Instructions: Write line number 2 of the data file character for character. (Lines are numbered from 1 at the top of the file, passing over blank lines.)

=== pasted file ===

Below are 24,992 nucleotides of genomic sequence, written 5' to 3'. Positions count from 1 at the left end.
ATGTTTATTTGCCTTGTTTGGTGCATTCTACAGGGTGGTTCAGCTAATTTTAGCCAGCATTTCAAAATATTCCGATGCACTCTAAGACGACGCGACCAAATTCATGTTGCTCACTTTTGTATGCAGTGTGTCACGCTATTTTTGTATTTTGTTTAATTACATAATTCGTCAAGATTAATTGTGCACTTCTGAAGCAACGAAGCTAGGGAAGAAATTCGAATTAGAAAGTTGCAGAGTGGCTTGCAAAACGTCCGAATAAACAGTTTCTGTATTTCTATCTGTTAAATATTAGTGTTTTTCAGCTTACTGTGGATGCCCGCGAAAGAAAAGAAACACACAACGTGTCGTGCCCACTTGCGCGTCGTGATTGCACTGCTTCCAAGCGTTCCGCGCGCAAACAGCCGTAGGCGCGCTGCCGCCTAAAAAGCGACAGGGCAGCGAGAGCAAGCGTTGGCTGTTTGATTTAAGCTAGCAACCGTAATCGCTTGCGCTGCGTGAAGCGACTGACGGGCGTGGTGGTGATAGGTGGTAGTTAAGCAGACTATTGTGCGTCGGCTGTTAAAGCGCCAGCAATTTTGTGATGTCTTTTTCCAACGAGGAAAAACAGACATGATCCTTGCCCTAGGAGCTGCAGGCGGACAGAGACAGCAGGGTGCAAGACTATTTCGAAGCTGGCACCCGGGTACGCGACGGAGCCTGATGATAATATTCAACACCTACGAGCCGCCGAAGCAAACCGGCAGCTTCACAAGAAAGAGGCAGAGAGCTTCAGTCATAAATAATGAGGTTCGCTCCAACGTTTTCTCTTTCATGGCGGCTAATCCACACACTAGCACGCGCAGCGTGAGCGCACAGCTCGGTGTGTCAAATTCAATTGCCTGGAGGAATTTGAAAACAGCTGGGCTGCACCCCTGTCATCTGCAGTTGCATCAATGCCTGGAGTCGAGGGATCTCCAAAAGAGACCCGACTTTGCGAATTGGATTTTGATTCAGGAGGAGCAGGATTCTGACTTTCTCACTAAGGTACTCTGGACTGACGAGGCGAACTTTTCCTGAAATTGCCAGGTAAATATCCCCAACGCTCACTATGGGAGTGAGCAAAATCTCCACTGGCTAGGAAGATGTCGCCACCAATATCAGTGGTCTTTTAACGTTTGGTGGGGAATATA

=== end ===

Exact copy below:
ATGTTTATTTGCCTTGTTTGGTGCATTCTACAGGGTGGTTCAGCTAATTTTAGCCAGCATTTCAAAATATTCCGATGCACTCTAAGACGACGCGACCAAATTCATGTTGCTCACTTTTGTATGCAGTGTGTCACGCTATTTTTGTATTTTGTTTAATTACATAATTCGTCAAGATTAATTGTGCACTTCTGAAGCAACGAAGCTAGGGAAGAAATTCGAATTAGAAAGTTGCAGAGTGGCTTGCAAAACGTCCGAATAAACAGTTTCTGTATTTCTATCTGTTAAATATTAGTGTTTTTCAGCTTACTGTGGATGCCCGCGAAAGAAAAGAAACACACAACGTGTCGTGCCCACTTGCGCGTCGTGATTGCACTGCTTCCAAGCGTTCCGCGCGCAAACAGCCGTAGGCGCGCTGCCGCCTAAAAAGCGACAGGGCAGCGAGAGCAAGCGTTGGCTGTTTGATTTAAGCTAGCAACCGTAATCGCTTGCGCTGCGTGAAGCGACTGACGGGCGTGGTGGTGATAGGTGGTAGTTAAGCAGACTATTGTGCGTCGGCTGTTAAAGCGCCAGCAATTTTGTGATGTCTTTTTCCAACGAGGAAAAACAGACATGATCCTTGCCCTAGGAGCTGCAGGCGGACAGAGACAGCAGGGTGCAAGACTATTTCGAAGCTGGCACCCGGGTACGCGACGGAGCCTGATGATAATATTCAACACCTACGAGCCGCCGAAGCAAACCGGCAGCTTCACAAGAAAGAGGCAGAGAGCTTCAGTCATAAATAATGAGGTTCGCTCCAACGTTTTCTCTTTCATGGCGGCTAATCCACACACTAGCACGCGCAGCGTGAGCGCACAGCTCGGTGTGTCAAATTCAATTGCCTGGAGGAATTTGAAAACAGCTGGGCTGCACCCCTGTCATCTGCAGTTGCATCAATGCCTGGAGTCGAGGGATCTCCAAAAGAGACCCGACTTTGCGAATTGGATTTTGATTCAGGAGGAGCAGGATTCTGACTTTCTCACTAAGGTACTCTGGACTGACGAGGCGAACTTTTCCTGAAATTGCCAGGTAAATATCCCCAACGCTCACTATGGGAGTGAGCAAAATCTCCACTGGCTAGGAAGATGTCGCCACCAATATCAGTGGTCTTTTAACGTTTGGTGGGGAATATA